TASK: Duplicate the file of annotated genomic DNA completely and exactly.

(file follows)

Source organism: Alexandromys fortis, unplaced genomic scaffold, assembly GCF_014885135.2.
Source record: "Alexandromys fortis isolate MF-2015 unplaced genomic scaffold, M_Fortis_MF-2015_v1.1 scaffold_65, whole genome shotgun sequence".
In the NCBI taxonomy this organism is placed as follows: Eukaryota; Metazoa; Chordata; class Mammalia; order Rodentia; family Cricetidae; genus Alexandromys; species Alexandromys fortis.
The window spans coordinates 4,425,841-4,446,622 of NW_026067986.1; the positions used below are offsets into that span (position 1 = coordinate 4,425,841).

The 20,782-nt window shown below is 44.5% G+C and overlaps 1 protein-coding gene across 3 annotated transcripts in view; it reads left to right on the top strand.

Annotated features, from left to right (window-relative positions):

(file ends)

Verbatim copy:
Source organism: Alexandromys fortis, unplaced genomic scaffold, assembly GCF_014885135.2.
Source record: "Alexandromys fortis isolate MF-2015 unplaced genomic scaffold, M_Fortis_MF-2015_v1.1 scaffold_65, whole genome shotgun sequence".
In the NCBI taxonomy this organism is placed as follows: Eukaryota; Metazoa; Chordata; class Mammalia; order Rodentia; family Cricetidae; genus Alexandromys; species Alexandromys fortis.
The window spans coordinates 4,425,841-4,446,622 of NW_026067986.1; the positions used below are offsets into that span (position 1 = coordinate 4,425,841).

The 20,782-nt window shown below is 44.5% G+C and overlaps 1 protein-coding gene across 3 annotated transcripts in view; it reads left to right on the top strand.

Annotated features, from left to right (window-relative positions):